The mobile services platform suppliers do not understand the market
|– and that can kill them…|
Many mobile platform environment suppliers have primarily chosen to focus on the technical development of their platform and forgotten all about how mobile services will reach the end-users. The focus has been on developing a platform for mobile op-erators and once delivered they have had a naive dream that the mobile traffic and mobile services consumption would take care of themselves.
If you examine the market for service platform environments, most of the suppliers have primarily focused on developing platforms that are compatible with the various types of smart phones (Windows Mobile, Symbian, etc), even though most of the mobile users to-day do not use handsets with advanced operating systems (smart phones) – and indeed for many years to come the market share of that type of advanced handset will still be very small. All “ordinary” mobile users do however use handsets that support Java and it is therefore essential that the platform environment supports Java, as all mobile customers can then technically use the platform. By focusing on Java, the platform suppliers can achieve a significantly improved level of distribution, which will give them an improved business case for the operators – their most important group of customers.
In Strand Consults report – ”How to get success in the 3. Generation VAS market” – we have conducted an in-depth analysis of the importance of the number of potential customers that are able to use a platform to browse for mobile services and to purchase and use them. For a platform to be successful it is necessary to have a high share of potential customers, as the supply and demand is very dependent on the financial possibilities a platform creates. In this connection the report contains a well-documented analysis of 12 different service platform environments and the number of possible customers that can use these platforms, which is something that varies a great deal from platform to platform. The service platform environments that have been analysed and described in the report are; BREW from Qual-comm, Mobile2Market from Microsoft, Handango, Brand-n-Go from Action Engine, Ser-vice Layer from Ericsson, Preminet from Nokia, Opera, FlashCast from Macromedia, Sur-fkitchen, OpenWave, Vodafone live! and i-mode from NTT DoCoMo.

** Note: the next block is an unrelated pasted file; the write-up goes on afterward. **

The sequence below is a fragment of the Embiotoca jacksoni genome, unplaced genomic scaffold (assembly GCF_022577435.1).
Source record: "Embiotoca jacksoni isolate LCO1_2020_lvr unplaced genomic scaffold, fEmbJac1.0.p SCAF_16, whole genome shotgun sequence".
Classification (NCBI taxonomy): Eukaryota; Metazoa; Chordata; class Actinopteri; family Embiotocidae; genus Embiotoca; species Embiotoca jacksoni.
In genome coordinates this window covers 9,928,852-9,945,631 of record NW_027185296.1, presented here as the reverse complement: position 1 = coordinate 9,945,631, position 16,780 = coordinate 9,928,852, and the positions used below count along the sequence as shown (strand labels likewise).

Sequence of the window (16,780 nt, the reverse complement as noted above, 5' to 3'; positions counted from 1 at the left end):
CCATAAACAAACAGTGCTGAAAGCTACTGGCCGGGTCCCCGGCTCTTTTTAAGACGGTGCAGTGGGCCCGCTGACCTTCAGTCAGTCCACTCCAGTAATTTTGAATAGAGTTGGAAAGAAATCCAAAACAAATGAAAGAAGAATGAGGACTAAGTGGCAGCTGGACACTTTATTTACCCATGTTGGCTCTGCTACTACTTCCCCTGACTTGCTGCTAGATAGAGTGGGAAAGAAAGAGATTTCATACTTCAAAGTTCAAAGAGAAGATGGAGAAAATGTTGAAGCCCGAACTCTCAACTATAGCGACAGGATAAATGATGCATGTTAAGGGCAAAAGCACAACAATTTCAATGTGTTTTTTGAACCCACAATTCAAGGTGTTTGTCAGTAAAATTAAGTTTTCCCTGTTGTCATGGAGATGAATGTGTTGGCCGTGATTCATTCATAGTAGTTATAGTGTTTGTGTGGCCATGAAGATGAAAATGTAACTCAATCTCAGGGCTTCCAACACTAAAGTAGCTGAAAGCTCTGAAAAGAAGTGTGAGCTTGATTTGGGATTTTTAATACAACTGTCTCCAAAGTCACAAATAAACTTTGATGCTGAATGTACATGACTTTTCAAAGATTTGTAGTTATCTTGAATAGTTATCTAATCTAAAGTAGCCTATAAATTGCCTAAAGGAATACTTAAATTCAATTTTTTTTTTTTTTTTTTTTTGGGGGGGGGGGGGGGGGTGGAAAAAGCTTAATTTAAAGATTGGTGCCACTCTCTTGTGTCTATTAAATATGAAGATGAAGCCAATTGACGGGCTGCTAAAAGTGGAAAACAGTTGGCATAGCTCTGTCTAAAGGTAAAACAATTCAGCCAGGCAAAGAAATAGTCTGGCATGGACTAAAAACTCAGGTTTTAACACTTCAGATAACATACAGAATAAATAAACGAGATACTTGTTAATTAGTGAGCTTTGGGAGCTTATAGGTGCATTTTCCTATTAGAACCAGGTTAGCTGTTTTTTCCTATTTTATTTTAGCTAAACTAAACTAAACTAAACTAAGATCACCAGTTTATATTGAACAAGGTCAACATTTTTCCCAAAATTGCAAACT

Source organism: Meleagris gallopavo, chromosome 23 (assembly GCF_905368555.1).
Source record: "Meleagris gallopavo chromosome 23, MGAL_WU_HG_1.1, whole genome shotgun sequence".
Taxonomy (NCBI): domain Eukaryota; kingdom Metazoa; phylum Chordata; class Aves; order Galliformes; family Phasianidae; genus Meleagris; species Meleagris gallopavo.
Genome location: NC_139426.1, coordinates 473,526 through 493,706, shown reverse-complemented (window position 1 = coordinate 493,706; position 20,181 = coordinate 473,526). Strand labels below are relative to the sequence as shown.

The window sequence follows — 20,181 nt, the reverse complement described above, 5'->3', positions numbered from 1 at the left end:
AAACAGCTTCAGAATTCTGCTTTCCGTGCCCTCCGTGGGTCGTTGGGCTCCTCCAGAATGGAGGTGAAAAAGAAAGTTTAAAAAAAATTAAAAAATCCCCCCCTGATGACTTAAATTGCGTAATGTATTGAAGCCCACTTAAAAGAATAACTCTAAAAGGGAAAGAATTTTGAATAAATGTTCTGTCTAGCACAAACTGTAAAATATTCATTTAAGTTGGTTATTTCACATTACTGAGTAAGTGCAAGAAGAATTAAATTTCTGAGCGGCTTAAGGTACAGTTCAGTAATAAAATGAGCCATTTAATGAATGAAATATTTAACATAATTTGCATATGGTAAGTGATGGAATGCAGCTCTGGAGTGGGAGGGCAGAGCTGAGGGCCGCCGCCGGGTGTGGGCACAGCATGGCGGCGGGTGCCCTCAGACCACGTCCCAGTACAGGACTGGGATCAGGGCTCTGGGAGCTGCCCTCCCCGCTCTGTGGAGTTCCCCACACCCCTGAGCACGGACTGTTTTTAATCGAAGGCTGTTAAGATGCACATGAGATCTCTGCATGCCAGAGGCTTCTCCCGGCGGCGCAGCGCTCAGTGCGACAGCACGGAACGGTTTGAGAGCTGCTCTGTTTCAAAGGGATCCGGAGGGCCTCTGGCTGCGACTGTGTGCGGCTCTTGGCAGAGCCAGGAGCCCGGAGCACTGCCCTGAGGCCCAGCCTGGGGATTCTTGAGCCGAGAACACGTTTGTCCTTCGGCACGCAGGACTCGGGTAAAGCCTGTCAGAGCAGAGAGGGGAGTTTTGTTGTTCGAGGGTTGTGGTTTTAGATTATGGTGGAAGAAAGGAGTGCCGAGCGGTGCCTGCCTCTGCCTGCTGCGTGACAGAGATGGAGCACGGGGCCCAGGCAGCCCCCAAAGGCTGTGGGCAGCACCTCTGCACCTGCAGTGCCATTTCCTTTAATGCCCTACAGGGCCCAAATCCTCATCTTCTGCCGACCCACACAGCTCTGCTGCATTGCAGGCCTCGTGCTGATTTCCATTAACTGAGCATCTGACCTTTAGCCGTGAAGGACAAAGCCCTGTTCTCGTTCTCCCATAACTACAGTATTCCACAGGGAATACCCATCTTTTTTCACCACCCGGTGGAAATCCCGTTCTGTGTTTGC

The platform suppliers are not the only ones that are creating obstacles that are preventing the best possible distribution to the end users – also the mobile operators’ business models and distribution strategies can be obstacles. Many operators have chosen a very restrictive approach to the business area of mobile services, as they feel they must be able to differen-tiate themselves in the Value Added Services area. This restrictive approach has an enor-mous influence on the platform suppliers business, as it influences the number of potential customers, which again influences the level of success the platform suppliers can expect to achieve when customers use their platforms.
Many operators have chosen to develop or purchase their own platforms for distribution of services and many have decided that the platform can only be used by their own end users, thereby reducing the number of potential customers drastically. For the platform suppliers it is essential that the services can be purchased and used by as many users as possible, as many platform suppliers have chosen a business model that is wholly or partly based on revenue sharing and this makes the platform suppliers business vulnerable regarding the traffic on the platform, as the suppliers are dependent on a share of the revenue of the gen-erated traffic.
In Strand Consult´s report – ”How to get success in the 3. Generation VAS market” –
we have analysed how being unable to offer their products to all mobile users actually af-fect the various platform suppliers, as a wide distribution is essential to achieve a good business case on the future mobile market. The report also discusses what actions the plat-form suppliers can take to improve their distribution possibilities.
the 3. Generation Value Added Service Market